Thursday, September 29, 2005

Bad news about bird 'n' bees


It was the eye-catching invite that clinched the matter with its brain-teasing bit of photography. Shutterbug Sandesh V. Kadur's handsome coffee table book, Sahyadris: India's Western Ghats — A Vanishing Heritage, was going to be as captivating as the cover, the invite promised. The invite showed a bit of tiger skin, stripes and all, some interesting bits of rock, rows ferns, and finally something that looked like a sinful slab of chocolate chip ice-cream.

What's this, I asked. Take a guess, he said with a twinkle in his eye that said: "I'm sure you've no clue." But this was all about wildlife, and an inspired guess: "I know! It's the cobra's hood in extreme close-up!" turned the challenge into admiration, and the heavy tome was pushed forward. Sahyadris, which Sandesh has co-authored with Kamal Bawa, is indeed awesome. The cover, featuring a blanket of fog over a valley in Kerala's Eravikulam National Park, enchants instantly, and starts you off on an inexorable journey into the wonders of the Western Ghats.

It's a powerful book too. The photographs, all by Sandesh, were taken when he was filming a documentary for Gorgas Science Foundation (GSF), Brownsville, Texas, and three years ago. Flipping through the book, the awesome truth hits you — roughly 40 per cent of the flora and fauna found in the Western Ghats may exist nowhere else on earth.

The book had the president of GSF exclaiming that he ought to be back soon to do one on Rio Grande.

A recent winner of the Infosys-EducationWorld Young Achievers Award 2005, Sandesh says his Sahyadris: Mountains of the Monsoon was a four-year labour of love. It won him a slew of international awards — the prestigious Gold REMI award for creative excellence (Houston World Fest 2003), a merit award for cinematography at the International Wildlife Film Festival (2002) and a special jury award for wildlife conservation at the Vatavaran Film Festival held in New Delhi in 2003. Sahyadris was also nominated for a Green Oscar award in 2002.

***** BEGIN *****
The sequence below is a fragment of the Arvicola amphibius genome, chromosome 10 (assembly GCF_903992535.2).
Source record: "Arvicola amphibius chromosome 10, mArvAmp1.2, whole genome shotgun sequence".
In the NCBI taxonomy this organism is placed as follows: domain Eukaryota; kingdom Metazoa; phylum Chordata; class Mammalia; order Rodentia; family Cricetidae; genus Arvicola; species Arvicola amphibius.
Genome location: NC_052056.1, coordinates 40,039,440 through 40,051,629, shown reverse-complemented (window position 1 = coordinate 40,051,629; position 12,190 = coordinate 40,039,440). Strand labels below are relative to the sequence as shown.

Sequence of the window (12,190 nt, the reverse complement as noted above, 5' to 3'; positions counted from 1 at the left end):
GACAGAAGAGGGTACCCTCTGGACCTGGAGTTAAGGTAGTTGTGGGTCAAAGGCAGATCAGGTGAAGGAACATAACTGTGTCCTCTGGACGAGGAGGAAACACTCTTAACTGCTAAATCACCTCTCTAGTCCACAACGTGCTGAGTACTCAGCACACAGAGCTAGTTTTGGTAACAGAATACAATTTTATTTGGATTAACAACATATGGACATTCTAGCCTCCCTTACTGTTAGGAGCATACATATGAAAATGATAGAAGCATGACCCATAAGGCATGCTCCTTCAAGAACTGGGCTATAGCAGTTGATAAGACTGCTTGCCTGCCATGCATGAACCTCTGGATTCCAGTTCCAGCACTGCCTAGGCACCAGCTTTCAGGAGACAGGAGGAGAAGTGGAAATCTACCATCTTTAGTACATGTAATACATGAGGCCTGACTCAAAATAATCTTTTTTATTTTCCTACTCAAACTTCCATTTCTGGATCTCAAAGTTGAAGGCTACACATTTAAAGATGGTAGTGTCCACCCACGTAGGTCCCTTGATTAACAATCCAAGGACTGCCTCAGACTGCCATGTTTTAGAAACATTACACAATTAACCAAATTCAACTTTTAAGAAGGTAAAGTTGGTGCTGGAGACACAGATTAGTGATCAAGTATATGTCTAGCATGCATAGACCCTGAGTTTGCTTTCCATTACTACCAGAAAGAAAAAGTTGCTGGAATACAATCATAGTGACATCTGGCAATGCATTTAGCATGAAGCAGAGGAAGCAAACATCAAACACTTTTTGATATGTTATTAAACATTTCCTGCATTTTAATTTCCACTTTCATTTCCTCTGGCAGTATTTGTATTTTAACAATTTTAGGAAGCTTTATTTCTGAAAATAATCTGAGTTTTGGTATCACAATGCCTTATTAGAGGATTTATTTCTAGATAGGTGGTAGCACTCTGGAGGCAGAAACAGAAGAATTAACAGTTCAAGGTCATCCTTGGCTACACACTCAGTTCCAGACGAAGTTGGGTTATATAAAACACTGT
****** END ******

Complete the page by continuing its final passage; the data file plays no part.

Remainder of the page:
Kadur's passion for environmental causes, manifested in this 110-minute documentary film on the Western Ghats — which flashes brilliant images of the world-famous Niligiri thar, a troupe of rare lion-tailed macaques, a tiger at a waterhole and nesting Great Hornbills — began while he was a biology undergrad at the University of Texas, Brownsville. Located in the Rio Grande Valley, Brownsville straddles the US-Mexico border and is well known for its rich flora and fauna.

"While in college I spent several days trekking, photographing and documenting the cloud forests of Mexico. Aware of my growing interest in nature and conservation, my professor, Lawrence Lof, asked me to produce a short wildlife documentary as part of my college summer holiday project. I felt that the Western Ghats, where as a teenager I had spent several weeks trekking and exploring, was the best location. A four-month summer project transformed into a four-year learning process during which I taught myself to film, photograph, edit, and script documentaries. In the end — thanks to the help and support of my professors — I had a graduate degree and a documentary to my credit," recalls Kadur, whose first attempt to capture his romance with the Western Ghats on film, was financed and supported by the Gorgas Science Foundation (estb.1948), a Brownsville-based education and conservation non-profit organisation.

Familiarity with a designated `biodiversity hotspot' — a region with incredibly high amounts of biodiversity which has lost over 70 per cent of its natural habitat — Kadur's summer project has converted him into a crusader for saving the Western Ghats.

Ironically this winner of the Infosys-EducationWorld Young Achievers Award 2005 is a dropout from National College, Bangalore, whose admission into the University of Texas, Brownsville, without a Class XII certificate, he credits to a miraculous "technical loophole". "I would have never made it to university if I had remained in India. Our higher education system is too rigorous and rigid. It doesn't allow for any creativity or innovation."

The co-author, Kamal Bawa, is a Distinguished Professor at the University of Massachusetts and founder of the Ashoka Trust for Research in Ecology and the Environment which is devoted to research, education and action in conservation in India.

The book is being released today by Infosys CEO Nandan Nilekani at the Taj Residency at 4.30 p.m. For copies, contact ATREE on 23533942 or



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